Do Not Fear the Garlic

This recipe for clam and bacon pizza calls for an obscene amount of garlic. So obscene, in fact,  I was prepared to incapacitate my fellow gym goers the next morning with my manky garlic sweat. However, after one delicious bite, I knew my morning gym buddies would be spared a noxious 5 a.m. cloud of pungent funk. We are all very relieved.

Creamy Garlic Sauce

Creamy Garlic Sauce

The preparation for this delightfully mellow sauce rendered the garlic perfectly sweet, mild and savory — a glorious foil to the briny clams and rich bacon. This pizza was simply outstanding and I cannot wait to sink my teeth into another slice soon. I used a whole wheat pizza crust from Whole Foods to up the health factor and I wouldn’t change a thing. We paired it with a spicy, zesty red Zinfandel from one of our favorite vineyards in Sonoma County, Chateau Felice. What a lovely Sunday dinner!

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Livornese Sauce

Livornese Sauce: This sauce would be delicious on any delicate, fresh fish. Try it on ahi tuna, swordfish or halibut. Simply grill, pan sear or bake fish and add the sauce at the end.
¼ cup extra virgin olive oil. (Use your good stuff for this recipe as it shines)
Handful of pitted kalamata olives — feel free to chop them if you wish
2 to 3 cloves of garlic, sliced paper-thin
Handful of drained capers
Several chopped fresh tomatoes or good quality canned tomatoes in the winter months
Several tablespoons of chopped fresh parsley or other herbs
Squeeze of fresh lemon juice
Salt & pepper to taste

Heat the olive oil in a medium skillet over high heat. Quickly saute the garlic, capers, olives and parsley until garlic turns golden brown and crisp. Add tomatoes and a few squeezes of lemon juice and boil until reduced just a bit — 2 to 3 minutes should be plenty. Season with salt and pepper and spoon over fish. Drizzle additional olive oil over fish if needed.

Viola, that is all! Light, healthy and satisfying. All you really need is fresh fish and high quality olive oil to turn this into a fabulous dinner. Enjoy!

Suvir Saran’s Braised Indian Chicken in White Sauce with Garam Masala

I like to serve this with brown rice and any number of Indian pickles or relishes — preferably homemade.

INGREDIENTS

3 medium red onions, quartered

3 garlic cloves, peeled

3 inch piece of ginger, peeled and sliced

1/3 cup canola oil

1 inch piece cinnamon stick

12 green cardamom pods, pounded in a mortar and pestle just to break open the shells

16 whole cloves

½ teaspoon cumin seeds

¼ teaspoon coriander seeds

5 bay leaves

¼ tsp. white or black peppercorns

3 whole dried red chile peppers

1 tsp. salt

2 tsp. ground coriander

1 cup plain yogurt

2 lbs boneless, skinless chicken breast cut in small pieces

¾ cup hot water

½ teaspoon garam masala

½ cup heavy cream (optional)

PREPARATION

Combine onions, garlic and ginger in a food processor and process until finely minced.

Combine the oil, cinnamon stick, cardamom, cloves, cumin, coriander seeds, bay leaves, peppercorns and dried red peppers  in a large, heavy-bottomed casserole over medium-high heat.  Cook, stirring, until the cinnamon stick unfurls and the spices brown lightly, 1 to 2 minutes.  Add onion mixture and salt.  Cook until onion turns light brown.  Add water, 1 tsp. at a time if onion starts sticking.  Add ground coriander and cook 1 minute.  Add 3 TBSP yogurt and cook until yogurt is entirely blended and the moisture has evaporated.  Continue adding yogurt slowly until incorporated.  Add chicken and cook 5 minutes.  Add hot water and stir.  Boil, then reduce heat to low and simmer, covered, for 5 minutes.  Stir in garam masala and cook 2 minutes.  Stir in cream, if using, and remove from heat.  If you can, allow the dish to rest for 1 hour so the flavors can marry.  Season with additional salt and a drizzle of cream, if desired.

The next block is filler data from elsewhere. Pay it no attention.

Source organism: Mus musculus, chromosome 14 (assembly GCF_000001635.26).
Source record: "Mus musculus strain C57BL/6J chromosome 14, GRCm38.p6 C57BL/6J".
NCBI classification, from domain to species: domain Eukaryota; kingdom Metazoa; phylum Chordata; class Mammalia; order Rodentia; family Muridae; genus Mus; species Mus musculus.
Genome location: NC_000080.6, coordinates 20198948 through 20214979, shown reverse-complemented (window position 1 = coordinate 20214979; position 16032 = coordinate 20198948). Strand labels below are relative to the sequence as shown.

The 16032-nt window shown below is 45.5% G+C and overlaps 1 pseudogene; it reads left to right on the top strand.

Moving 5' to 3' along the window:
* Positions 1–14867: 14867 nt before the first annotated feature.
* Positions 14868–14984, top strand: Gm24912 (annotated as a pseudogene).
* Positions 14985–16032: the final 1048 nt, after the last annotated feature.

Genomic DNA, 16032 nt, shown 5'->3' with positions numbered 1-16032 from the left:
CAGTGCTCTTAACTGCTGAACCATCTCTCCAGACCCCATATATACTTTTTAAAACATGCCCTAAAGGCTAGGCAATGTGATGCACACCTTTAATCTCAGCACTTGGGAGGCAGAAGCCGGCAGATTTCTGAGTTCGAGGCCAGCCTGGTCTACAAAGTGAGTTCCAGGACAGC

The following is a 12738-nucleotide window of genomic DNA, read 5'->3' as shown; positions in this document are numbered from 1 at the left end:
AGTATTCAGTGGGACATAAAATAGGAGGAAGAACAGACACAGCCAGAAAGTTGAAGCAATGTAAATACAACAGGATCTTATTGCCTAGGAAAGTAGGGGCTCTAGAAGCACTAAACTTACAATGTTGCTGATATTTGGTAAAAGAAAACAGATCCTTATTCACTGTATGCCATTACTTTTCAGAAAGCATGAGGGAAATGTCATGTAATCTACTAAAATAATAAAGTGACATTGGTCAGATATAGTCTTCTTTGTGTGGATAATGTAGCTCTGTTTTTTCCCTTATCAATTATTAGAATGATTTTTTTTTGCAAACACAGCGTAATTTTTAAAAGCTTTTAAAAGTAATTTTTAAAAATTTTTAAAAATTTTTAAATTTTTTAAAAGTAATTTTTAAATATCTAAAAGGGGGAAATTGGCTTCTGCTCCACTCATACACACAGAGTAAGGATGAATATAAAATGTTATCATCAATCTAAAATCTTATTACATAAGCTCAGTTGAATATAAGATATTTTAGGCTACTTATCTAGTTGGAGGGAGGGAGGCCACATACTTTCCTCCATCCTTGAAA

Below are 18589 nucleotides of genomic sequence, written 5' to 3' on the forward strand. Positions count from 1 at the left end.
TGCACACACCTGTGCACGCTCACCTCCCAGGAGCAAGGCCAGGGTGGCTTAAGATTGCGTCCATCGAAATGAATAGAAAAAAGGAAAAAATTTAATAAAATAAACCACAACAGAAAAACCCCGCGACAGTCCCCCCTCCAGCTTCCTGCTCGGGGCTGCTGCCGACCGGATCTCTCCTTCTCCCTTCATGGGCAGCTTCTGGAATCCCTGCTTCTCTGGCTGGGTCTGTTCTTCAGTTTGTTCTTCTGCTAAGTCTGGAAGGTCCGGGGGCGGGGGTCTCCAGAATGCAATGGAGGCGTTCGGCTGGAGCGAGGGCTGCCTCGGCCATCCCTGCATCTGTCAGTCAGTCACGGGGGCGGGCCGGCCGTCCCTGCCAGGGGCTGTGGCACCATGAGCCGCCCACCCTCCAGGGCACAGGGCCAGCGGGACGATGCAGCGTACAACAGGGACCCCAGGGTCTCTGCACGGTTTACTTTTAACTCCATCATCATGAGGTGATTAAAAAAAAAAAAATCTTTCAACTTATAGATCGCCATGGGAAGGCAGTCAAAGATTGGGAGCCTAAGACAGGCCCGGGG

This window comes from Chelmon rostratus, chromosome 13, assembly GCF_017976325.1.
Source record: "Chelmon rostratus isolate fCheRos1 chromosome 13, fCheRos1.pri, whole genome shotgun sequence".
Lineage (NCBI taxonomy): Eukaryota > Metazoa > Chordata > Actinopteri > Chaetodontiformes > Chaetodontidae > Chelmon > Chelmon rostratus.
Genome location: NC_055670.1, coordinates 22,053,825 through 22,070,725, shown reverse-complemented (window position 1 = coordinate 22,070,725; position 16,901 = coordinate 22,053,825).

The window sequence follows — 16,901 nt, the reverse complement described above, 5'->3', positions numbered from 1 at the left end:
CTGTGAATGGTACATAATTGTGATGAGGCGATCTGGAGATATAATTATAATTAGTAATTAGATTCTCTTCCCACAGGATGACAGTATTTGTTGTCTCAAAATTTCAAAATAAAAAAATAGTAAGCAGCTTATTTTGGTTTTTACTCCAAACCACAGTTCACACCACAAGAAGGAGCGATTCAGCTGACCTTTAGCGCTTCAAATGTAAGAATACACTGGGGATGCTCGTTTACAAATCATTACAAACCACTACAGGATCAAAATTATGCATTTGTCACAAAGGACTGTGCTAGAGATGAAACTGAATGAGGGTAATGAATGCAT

From Indian Home Cooking by Suvir Saran and Stephanie Lyness.

Caramelized Lemongrass Shrimp

Adapted from “Vietnamese Home Cooking,” by Charles Phan. This recipe will work without shrimp heads, but Phan says the heads add richness to the sauce. The recipe also calls for homemade roasted chile paste (there is a recipe in the book), but you can also purchase jarred roasted chile paste.

  • 2 pounds medium head-on shrimp in their shells, or purchase peeled and deveined shrimp if you wish
  • 1/4 teaspoon freshly ground black pepper
  • 2 tablespoons canola or vegetable oil
  • 2 shallots, thinly sliced into rings
  • 2 Thai chiles, stemmed and halved on the diagonal
  • 1/4 cup finely minced lemongrass
  • 1 teaspoon minced garlic
  • 1 2- by 1-inch piece fresh ginger, peeled and finely julienned
  • 1 tablespoon + 2 teaspoons roasted chile paste
  • 1/2 cup caramel sauce 
  • 1/4 cup low-sodium chicken broth or water
  • — Steamed white or brown rice

Instructions: Use scissors to remove the sharp spike at the tail of each shrimp and the spike in the center of the head. Cut off the eyes and discard, then separate the head from the body. Set the heads aside. Peel each shrimp body, removing the tail segments, then devein. Sprinkle bodies with the pepper; set aside.

Pour the oil into a 2-quart clay pot or high-sided skillet, and heat over medium heat. Add the shallots, chiles and reserved shrimp heads and cook, stirring, about 30 seconds, until fragrant. Add the lemongrass, garlic, ginger, and chile paste; cook, stirring, about 1 minute more. Add the caramel sauce and stock; stir to combine.

Add the shrimp bodies, and toss to coat with the aromatic ingredients. Increase the heat to medium-high and cook, stirring occasionally, about 6 minutes, until the shrimp are bright pink.

Serve directly from the clay pot, accompanied by steamed rice.